I feel like I know a lot of people who are talented, whether that means naturally good with directions or years-of-practice good at playing instruments or just impressively able to wear a lot of hats, like people who can cook and play sports and play the piano and tell you which way is north, while also taking cool photographs or something. Renaissance men, they like to call themselves.
I’ve never been mistaken for one of those. I mean, don’t get me wrong: I can do a lot of things OK.
I can bake cookies. I can read music. I can remember basic grammar rules.
But none of these things are really spectacular. None of them make me go wow when I think about them.
Except this. Because here is the thing: when you can roast a chicken right, you feel like a superstar.
In fact, as far as I can tell, there is nothing else quite like it, nothing that will make you feel as successful, as capable, as victorious as this one simple act of culinary skill. And as far as roast chickens go, I’ve loved other recipes before this one (that lemon version comes to mind) and I’m sure I’ll love others to come, but I doubt any will be easier or offer a bigger payoff than this.
After just one hour (and no turning! no basting!) of baking time, you’ll pull it out of the oven, all golden and brown, juicy and riddled with salt, slicing tender slices to eat on your plate. And it will be easy to see you’ve made something that’s the very definition of spectacular.
It’s a good feeling. I really don’t know what else to say except, do yourself a favor, and try this sometime soon. Impress yourself, especially if, like for some of us, it’s one of the few ways you can.
Easiest Roast Chicken Ever
One 4-pound chicken (approximately), preferably farm-raised*
Kosher salt and black pepper
2 Tablespoons dried thyme (optional)
Preheat oven to 450 degrees F. Rinse the chicken and pat it as dry as you can, inside and out, with paper towels.
Salt and pepper the inside cavity, and then truss the bird.
Sprinkle salt and pepper generously over the bird, like you’re “raining” it on there, enough that you will be able to see the salt on the chicken after it’s cooked. Bake, on roasting pan in preheated oven, for 40 minutes.
Then turn temperature down to 375 and bake for another 20 minutes. It’s done when the internal temperature reaches 160 degrees.
Remove it from the oven and add the thyme, if using, to the pan. Baste the chicken with the juices and thyme and let it rest for 15 minutes on a cutting board.
One extra thing I did was tent the chicken with foil about halfway through, only because mine must not have been dry enough and spurted a lot of steam and juices while it was cooking. For that reason, it’s helpful to keep your eye on it, but not at all necessary.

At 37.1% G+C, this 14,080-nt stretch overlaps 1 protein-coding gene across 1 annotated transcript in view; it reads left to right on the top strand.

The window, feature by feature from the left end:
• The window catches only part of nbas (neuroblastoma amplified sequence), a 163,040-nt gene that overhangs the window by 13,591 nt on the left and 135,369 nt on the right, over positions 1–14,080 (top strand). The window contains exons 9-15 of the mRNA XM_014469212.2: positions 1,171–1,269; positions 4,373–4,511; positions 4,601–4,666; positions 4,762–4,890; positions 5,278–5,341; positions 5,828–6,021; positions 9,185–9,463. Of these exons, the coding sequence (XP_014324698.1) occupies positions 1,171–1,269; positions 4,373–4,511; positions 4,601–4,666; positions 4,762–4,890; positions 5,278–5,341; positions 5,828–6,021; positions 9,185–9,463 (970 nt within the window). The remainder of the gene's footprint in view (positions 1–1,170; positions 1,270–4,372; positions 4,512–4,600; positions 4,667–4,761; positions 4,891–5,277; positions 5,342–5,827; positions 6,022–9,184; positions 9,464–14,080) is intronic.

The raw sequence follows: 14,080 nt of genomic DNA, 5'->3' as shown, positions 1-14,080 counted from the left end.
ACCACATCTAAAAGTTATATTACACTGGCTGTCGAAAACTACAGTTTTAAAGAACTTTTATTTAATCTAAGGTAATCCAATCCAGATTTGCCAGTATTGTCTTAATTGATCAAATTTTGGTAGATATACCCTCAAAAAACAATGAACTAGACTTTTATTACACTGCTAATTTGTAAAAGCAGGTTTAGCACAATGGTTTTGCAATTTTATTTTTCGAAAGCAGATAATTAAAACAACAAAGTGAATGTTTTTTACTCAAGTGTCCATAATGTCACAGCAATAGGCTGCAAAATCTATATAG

Cooking By the Numbers….
Step One: Roast a chicken. Use the easiest method known to man — simply dry and brine, then cook for an hour, no big deal, barely a blip in your day.
Step Two: Share the chicken with a friend for dinner, and share the recipe with everyone you know on your blog. Talk about it, Tweet about it, brag about it over and over again. (Tell yourself that’s not weird at all either.)
Step Three: Because of the serendipity of timing and Twitter and blog connections, have your friend over to do the whole thing over again. Times three.
Find her at the front door carrying a bag full of snacks and groceries, ready to cook, and thank your lucky stars you know her. (And that she’s someone who gets the excitement of roasting a chicken completely.)
Step Four: Eat. Eat while the chickens roast (hummus, red grapes, crackers topped by goat cheese and fig jam).
Eat after the chickens roast (sliced meat fresh off the bird, whole wheat bread, sauteed dandelion greens with ramps and raisins and pistachios). Eat for days and days after (sandwiches and salads and anything else with chicken! chicken! chicken!).
Step Five: Think to yourself, amidst all this eating, how nice it is that something small like roasting a chicken for dinner one night can lead to something awesome like roasting three with Jacqui.
Remember every day our small things — words of kindness to a friend, evenings spent in meaningful conversation, asking someone a question instead of assuming you know the answer — push towards patterns and reactions and changes that become big and, while in themselves seem simple or inconsequential, put together can change the course of our days and so our lives.
Think about this while you eat salads at your work desk. Think about this while you make paninis for dinner.
Think about this as you plan to roast another chicken sometime very soon.
*I got my Amish, free-range chicken for $9 and change at Whole Foods, where it came from an Indiana farm. I know that can feel a little pricey but seriously, it’s worth it.
About Shanna Mallon
Shanna Mallon is a freelance writer who holds an MA in writing from DePaul University. Her work has been featured in a variety of media outlets, including The Kitchn, Better Homes & Gardens, Taste of Home, Houzz.com, Foodista, Entrepreneur, and Ragan PR. In 2014, she co-authored The Einkorn Cookbook with her husband, Tim. Today, you can find her digging into food topics and celebrating the everyday grace of eating on her blog, Go Eat Your Bread with Joy. Shanna lives in Nashville, Tennessee, with Tim and their two small kids.